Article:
Miquela has signed with Los Angeles-based Creative Artists Agency (CAA), capping her remarkable ascent from the uncanny valley to Hollywood.
For those who don’t live on Instagram or Tiktok: Lil Miquela, as she’s often called, is a virtual influencer — the first to sign with the prominent talent agency. According to Variety, which broke the news, CAA “will work with Miquela in all areas, including tv, film, and brand strategy and commercial endorsements.” [UPDATE: CAA repped Tomb Raider’s Lara Croft starting in 2002, which would technically be their first cartoon client. We have updated the headline to reflect that Lil Miquela is CAA’s first virtual being client, but their second cartoon client.]
The photorealistic cg character launched on Instagram in April 2016, and has since amassed 2.2 million followers there, as well as almost 550,000 on video-sharing app Tiktok. She sings (look her up on Spotify), reports from events like Coachella, and endorses fashion brands. Through it all, she keeps a running commentary on her “life” on social media, sometimes riffing on her artificiality.
For years, her origins remained shrouded in secrecy as she built her global following. In 2018, L.A.-based startup Brud revealed itself as the creator of Miquela, as well as fellow virtual influencers Blawko and Bermuda. The company, which has a minimal public profile, has raised over $6 million (according to Crunchbase), including from major Silicon Valley investors.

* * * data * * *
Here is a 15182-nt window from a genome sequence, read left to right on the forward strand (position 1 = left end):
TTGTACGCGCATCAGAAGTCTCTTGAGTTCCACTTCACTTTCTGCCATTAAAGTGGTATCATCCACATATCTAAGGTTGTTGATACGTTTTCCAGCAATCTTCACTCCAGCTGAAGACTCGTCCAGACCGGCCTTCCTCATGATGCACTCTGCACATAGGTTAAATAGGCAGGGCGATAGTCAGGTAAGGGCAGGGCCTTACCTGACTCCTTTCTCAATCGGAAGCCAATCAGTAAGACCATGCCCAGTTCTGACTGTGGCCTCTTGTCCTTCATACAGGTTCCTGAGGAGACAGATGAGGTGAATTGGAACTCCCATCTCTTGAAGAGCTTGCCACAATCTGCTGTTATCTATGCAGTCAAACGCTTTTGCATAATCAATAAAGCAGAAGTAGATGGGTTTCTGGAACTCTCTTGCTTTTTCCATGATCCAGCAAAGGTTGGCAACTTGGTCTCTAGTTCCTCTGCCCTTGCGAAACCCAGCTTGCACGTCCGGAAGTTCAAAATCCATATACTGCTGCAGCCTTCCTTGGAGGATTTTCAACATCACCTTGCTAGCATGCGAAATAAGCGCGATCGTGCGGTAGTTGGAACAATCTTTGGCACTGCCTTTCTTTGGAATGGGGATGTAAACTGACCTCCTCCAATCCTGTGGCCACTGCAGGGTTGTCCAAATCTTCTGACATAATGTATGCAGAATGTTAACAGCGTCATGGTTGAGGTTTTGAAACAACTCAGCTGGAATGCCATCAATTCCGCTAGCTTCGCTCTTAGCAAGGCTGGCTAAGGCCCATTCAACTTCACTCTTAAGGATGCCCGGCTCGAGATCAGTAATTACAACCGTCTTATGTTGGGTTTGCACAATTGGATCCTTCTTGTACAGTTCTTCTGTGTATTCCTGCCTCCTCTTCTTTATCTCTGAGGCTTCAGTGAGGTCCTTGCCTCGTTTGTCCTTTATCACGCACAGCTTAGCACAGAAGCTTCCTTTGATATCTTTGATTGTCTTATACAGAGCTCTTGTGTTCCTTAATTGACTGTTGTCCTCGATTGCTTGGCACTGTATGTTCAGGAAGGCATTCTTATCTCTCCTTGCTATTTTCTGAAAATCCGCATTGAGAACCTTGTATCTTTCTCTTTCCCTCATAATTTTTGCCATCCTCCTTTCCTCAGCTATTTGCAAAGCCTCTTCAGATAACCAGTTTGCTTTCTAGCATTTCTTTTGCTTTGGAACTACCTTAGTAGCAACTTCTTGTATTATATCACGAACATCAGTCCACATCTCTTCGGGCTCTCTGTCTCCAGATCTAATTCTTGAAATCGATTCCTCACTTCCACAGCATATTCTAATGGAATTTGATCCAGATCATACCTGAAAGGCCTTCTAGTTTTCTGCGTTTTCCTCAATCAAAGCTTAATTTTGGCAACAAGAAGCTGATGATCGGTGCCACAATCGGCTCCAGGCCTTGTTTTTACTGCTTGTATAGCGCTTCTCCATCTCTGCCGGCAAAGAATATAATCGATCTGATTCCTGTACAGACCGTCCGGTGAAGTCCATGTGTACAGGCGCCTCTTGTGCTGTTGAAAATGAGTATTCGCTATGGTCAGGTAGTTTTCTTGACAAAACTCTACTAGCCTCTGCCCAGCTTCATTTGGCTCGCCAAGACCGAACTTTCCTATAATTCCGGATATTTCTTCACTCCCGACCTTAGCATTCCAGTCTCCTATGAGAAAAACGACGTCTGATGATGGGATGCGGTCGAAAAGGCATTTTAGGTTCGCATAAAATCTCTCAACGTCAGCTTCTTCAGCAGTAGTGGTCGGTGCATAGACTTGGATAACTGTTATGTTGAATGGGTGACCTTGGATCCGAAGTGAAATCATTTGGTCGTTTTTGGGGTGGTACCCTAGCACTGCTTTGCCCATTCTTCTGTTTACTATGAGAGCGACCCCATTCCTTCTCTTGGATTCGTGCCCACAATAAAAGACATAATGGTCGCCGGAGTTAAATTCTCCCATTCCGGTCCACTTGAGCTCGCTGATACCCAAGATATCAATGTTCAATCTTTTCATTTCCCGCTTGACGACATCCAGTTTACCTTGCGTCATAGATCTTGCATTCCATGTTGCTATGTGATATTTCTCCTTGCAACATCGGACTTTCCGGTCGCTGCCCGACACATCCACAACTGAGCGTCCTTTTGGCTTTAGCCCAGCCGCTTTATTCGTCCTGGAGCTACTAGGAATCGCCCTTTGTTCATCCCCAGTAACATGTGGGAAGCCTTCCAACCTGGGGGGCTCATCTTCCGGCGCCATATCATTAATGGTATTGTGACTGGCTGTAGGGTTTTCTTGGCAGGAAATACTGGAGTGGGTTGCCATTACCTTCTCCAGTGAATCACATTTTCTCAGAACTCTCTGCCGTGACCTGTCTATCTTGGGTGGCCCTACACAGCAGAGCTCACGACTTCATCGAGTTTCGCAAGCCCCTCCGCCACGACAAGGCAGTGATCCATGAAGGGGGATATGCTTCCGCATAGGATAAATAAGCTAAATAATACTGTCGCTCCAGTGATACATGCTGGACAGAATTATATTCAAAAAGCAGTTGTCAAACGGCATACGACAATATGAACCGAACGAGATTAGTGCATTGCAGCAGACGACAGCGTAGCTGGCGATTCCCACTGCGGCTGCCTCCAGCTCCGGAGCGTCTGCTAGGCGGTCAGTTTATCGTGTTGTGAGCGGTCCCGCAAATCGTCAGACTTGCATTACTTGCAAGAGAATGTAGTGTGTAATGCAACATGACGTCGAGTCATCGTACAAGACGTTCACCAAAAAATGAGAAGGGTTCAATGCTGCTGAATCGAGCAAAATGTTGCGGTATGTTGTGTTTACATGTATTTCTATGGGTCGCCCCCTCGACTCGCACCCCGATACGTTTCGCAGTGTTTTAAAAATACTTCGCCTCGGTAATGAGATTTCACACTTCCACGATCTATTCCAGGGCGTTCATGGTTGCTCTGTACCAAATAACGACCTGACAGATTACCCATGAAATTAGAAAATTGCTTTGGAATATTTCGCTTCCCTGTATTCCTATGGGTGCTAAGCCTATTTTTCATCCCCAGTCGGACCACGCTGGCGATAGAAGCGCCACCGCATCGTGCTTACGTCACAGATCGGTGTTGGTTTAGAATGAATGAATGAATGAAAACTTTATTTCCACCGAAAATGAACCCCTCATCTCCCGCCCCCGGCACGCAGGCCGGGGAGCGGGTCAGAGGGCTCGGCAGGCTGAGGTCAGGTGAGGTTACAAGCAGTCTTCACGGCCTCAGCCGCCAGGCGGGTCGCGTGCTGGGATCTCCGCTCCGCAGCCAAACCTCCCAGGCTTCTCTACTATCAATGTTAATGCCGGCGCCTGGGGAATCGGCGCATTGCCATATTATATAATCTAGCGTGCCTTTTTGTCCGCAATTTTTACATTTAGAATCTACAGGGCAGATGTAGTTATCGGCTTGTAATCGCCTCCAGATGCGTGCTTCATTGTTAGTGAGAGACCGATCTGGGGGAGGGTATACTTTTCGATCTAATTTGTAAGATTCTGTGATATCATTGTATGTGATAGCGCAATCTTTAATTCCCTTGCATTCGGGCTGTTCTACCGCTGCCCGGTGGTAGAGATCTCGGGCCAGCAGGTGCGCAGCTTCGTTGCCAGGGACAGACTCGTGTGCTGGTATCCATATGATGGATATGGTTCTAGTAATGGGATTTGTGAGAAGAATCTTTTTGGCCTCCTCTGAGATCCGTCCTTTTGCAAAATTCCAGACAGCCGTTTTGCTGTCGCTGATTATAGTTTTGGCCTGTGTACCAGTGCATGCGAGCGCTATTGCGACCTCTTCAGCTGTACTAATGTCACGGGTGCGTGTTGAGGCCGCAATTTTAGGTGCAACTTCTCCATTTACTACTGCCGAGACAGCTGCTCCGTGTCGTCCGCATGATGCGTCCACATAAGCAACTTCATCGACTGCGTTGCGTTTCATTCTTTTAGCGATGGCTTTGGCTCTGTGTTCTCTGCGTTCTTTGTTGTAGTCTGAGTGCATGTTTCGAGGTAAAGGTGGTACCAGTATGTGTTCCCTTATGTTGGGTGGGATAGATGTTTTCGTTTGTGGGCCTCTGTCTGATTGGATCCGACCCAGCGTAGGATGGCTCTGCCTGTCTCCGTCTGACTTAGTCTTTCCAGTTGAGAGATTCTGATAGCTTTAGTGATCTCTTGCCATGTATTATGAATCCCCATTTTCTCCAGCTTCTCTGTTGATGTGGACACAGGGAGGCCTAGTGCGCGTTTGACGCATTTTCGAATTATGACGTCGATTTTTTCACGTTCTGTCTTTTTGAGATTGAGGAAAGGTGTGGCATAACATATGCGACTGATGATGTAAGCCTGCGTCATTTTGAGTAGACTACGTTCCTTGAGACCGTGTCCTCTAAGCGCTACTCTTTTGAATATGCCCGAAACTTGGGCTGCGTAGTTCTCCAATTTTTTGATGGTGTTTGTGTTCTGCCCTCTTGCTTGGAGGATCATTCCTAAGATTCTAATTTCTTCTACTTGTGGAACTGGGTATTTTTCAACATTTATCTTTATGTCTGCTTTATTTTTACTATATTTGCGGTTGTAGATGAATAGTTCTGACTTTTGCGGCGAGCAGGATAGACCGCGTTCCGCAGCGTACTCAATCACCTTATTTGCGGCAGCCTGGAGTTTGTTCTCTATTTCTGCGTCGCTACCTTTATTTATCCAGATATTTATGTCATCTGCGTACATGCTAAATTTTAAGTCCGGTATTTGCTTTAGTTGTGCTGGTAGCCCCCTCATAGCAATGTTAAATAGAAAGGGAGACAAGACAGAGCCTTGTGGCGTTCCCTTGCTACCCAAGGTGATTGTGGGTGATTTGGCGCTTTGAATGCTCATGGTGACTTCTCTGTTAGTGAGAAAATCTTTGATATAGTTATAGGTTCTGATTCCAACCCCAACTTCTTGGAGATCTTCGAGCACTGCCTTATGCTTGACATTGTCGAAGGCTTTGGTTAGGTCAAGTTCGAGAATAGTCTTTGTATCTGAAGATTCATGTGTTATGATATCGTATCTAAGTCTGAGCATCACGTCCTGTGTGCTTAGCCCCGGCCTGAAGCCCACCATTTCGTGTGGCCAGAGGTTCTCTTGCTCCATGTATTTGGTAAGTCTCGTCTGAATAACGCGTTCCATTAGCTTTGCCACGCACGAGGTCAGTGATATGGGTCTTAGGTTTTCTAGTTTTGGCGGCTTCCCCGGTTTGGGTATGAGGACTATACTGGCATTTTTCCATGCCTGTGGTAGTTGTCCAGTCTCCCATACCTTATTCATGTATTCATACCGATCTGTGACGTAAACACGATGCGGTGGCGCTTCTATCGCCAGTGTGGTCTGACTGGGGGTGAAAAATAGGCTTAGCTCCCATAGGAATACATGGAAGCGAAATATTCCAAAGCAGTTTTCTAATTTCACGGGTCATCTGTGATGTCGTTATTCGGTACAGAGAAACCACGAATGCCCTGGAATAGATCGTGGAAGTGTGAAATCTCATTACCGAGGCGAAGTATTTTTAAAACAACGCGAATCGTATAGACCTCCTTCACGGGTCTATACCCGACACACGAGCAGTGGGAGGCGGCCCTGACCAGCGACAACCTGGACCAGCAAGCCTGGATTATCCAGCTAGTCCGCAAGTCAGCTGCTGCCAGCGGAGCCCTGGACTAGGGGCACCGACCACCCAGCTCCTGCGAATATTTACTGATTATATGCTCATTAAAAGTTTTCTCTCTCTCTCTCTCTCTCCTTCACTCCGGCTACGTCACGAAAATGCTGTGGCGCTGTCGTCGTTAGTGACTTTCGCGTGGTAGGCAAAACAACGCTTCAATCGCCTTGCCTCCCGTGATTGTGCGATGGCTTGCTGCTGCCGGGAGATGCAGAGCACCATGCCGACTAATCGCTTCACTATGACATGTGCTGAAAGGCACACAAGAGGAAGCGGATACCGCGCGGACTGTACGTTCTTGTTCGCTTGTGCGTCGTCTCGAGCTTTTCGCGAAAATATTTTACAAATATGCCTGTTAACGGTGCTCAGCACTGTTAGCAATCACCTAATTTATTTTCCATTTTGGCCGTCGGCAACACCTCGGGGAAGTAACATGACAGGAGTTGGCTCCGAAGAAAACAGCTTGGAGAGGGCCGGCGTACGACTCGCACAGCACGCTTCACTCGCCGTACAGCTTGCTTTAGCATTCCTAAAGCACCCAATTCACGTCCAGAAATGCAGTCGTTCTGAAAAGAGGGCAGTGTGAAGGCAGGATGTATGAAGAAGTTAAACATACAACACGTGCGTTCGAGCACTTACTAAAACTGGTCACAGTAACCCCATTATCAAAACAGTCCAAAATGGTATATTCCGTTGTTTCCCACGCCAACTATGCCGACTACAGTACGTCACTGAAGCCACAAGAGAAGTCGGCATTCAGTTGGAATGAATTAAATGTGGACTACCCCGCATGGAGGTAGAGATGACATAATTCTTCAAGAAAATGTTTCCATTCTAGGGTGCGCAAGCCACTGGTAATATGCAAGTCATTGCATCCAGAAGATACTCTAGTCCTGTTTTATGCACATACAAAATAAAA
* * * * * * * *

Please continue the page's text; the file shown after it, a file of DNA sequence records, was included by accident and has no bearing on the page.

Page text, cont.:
In a statement provided to Variety, Brud president Kara Weber said, “Miquela has cultivated a passionate fandom and now finds herself in the unique position of both reflecting and influencing culture. There are unprecedented opportunities for high-fidelity virtual characters to push the bounds of what we’ve seen in any content and advertising to date. We look forward to developing that opportunity with CAA.”
Adam Friedman, global client strategy executive at CAA, added, “Over the last few years, we’ve watched the team at Brud create a true multi-hyphenate in Miquela. We are excited to jump in and help her navigate the world of television and film, and also see a unique opportunity for innovative, forward-thinking brands to align with a culturally relevant icon-in-the-making.”
Synthetic influencers, of which Miquela is the best-known example, are a subset of “virtual beings” — tech jargon for the unreal characters that feature in everything from films and vr experiences to Amazon’s Alexa assistant. The field is attracting growing interest from tech companies, artificial intelligence (ai) experts, entrepreneurs — and now Hollywood.
In November, the second Virtual Beings Summit was held at the United Talent Agency Theater in Beverly Hills. Commenting on the field’s potential, the organizers said, “machine learning and ai alone aren’t enough. We need artists working alongside engineers … We will all need to work together to create truly living characters.”
That’s where CAA comes in — it hopes to bridge the gap. The deal positions Miquela to appear in traditional formats like films and tv shows, where she would appear as a traditional animated character. Her legions of fans would see her life unfold in new storylines; studios would get to leverage her star power while sidestepping the myriad regulations and complications that come with hiring a human actor. Will it work? Let us know your thoughts in a comment below.